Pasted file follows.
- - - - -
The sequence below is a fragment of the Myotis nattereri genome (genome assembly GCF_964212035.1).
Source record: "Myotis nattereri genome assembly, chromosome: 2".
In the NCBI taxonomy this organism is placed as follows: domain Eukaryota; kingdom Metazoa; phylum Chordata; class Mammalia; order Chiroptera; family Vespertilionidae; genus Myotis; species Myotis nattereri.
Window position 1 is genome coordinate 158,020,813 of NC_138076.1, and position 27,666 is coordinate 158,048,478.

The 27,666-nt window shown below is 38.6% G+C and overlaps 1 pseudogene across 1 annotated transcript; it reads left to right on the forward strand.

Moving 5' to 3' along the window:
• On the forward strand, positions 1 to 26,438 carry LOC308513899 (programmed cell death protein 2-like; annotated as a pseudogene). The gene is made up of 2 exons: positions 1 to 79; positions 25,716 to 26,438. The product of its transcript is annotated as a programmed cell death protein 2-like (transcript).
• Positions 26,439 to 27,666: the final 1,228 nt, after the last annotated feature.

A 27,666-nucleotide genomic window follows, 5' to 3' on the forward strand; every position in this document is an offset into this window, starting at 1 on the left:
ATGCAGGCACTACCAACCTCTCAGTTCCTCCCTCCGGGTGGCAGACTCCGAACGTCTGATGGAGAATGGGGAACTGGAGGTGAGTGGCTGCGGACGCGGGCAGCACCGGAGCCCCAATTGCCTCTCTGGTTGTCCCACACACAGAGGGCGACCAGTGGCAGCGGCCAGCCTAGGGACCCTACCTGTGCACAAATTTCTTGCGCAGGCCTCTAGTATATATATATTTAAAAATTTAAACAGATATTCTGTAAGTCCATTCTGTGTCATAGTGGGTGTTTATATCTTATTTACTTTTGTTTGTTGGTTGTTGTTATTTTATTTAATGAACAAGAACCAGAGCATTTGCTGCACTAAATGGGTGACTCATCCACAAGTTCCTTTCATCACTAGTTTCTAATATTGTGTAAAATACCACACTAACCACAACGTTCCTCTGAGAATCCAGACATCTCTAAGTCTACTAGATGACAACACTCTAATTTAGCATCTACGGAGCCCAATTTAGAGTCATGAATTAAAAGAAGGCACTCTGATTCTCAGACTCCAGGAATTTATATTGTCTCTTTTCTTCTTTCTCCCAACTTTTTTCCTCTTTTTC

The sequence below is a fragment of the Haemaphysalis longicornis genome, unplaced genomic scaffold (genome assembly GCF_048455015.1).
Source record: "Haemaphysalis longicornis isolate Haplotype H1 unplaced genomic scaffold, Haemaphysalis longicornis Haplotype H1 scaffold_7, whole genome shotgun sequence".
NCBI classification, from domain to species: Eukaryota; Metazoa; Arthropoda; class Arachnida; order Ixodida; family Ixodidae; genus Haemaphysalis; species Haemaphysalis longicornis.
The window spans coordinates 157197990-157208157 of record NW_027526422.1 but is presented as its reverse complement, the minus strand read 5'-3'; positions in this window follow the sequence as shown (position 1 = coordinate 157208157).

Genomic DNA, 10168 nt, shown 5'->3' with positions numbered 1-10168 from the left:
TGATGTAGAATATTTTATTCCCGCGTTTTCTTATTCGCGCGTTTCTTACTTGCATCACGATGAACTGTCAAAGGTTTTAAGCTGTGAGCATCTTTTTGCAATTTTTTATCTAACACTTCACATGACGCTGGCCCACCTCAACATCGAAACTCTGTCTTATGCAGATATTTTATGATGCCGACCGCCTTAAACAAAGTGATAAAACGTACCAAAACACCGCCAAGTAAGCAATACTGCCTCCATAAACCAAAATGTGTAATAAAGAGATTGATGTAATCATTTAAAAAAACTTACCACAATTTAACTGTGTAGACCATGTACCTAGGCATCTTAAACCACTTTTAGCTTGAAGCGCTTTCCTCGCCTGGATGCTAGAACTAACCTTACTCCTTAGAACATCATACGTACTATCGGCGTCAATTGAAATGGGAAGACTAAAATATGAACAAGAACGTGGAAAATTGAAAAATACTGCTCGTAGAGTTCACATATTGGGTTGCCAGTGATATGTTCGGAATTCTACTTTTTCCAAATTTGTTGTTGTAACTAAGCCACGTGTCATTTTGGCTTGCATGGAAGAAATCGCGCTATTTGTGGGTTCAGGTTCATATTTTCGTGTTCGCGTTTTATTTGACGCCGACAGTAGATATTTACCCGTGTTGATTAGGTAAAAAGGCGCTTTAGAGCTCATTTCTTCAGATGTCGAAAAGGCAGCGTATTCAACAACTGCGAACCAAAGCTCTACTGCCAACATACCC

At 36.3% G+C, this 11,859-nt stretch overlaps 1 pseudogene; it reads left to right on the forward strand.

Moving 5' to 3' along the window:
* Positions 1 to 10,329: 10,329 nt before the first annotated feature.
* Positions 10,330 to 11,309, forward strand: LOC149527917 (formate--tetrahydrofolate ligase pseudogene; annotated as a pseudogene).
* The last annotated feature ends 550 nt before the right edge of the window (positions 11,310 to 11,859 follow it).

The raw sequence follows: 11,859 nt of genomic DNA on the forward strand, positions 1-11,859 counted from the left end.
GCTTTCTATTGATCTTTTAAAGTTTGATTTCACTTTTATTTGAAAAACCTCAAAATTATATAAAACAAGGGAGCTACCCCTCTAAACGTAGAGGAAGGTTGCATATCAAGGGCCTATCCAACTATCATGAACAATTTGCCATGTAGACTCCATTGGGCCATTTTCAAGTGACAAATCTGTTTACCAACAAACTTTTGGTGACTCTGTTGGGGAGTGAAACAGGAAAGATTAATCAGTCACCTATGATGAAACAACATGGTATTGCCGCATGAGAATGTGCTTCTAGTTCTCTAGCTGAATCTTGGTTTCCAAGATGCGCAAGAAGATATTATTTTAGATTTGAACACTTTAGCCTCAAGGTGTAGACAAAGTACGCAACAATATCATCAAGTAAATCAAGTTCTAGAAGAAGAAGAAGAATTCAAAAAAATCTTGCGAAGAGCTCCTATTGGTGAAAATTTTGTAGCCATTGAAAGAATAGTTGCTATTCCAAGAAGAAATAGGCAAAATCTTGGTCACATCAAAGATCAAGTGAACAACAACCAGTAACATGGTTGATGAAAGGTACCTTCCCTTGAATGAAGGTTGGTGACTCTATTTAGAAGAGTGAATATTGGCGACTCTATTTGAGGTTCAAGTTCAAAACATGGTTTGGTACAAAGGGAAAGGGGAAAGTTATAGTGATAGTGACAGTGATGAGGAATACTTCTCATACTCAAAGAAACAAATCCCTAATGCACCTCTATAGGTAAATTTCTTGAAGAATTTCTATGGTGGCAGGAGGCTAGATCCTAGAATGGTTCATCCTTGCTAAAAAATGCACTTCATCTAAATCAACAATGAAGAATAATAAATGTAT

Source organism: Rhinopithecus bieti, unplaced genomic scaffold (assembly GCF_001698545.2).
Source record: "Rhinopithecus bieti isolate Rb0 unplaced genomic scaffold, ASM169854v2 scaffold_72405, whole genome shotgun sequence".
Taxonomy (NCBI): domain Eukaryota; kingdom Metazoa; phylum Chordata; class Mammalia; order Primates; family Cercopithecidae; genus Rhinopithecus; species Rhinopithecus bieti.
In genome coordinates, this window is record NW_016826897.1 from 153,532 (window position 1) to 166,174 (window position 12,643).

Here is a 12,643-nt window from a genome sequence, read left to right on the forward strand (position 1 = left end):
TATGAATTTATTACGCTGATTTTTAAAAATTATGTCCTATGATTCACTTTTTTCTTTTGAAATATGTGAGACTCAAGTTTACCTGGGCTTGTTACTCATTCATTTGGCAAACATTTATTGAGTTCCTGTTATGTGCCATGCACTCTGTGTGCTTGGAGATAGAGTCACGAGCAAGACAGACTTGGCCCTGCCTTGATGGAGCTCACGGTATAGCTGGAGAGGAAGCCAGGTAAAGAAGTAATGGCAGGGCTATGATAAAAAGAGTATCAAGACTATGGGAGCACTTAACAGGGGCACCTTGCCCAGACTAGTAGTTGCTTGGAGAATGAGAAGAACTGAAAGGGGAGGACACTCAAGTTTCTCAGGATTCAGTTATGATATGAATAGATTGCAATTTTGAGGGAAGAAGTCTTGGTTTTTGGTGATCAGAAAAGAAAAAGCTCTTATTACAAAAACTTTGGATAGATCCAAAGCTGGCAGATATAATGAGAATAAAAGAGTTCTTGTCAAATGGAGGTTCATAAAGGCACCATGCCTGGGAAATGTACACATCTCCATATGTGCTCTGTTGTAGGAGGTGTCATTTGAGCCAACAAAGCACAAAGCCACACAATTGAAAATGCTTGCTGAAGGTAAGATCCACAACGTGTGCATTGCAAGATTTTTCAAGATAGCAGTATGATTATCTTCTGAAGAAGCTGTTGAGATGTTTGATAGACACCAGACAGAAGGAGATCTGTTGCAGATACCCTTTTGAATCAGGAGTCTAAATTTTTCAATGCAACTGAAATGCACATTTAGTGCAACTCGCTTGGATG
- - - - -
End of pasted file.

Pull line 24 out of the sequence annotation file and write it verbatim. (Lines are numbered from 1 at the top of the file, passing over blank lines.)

Source organism: Rhinopithecus bieti, unplaced genomic scaffold (assembly GCF_001698545.2).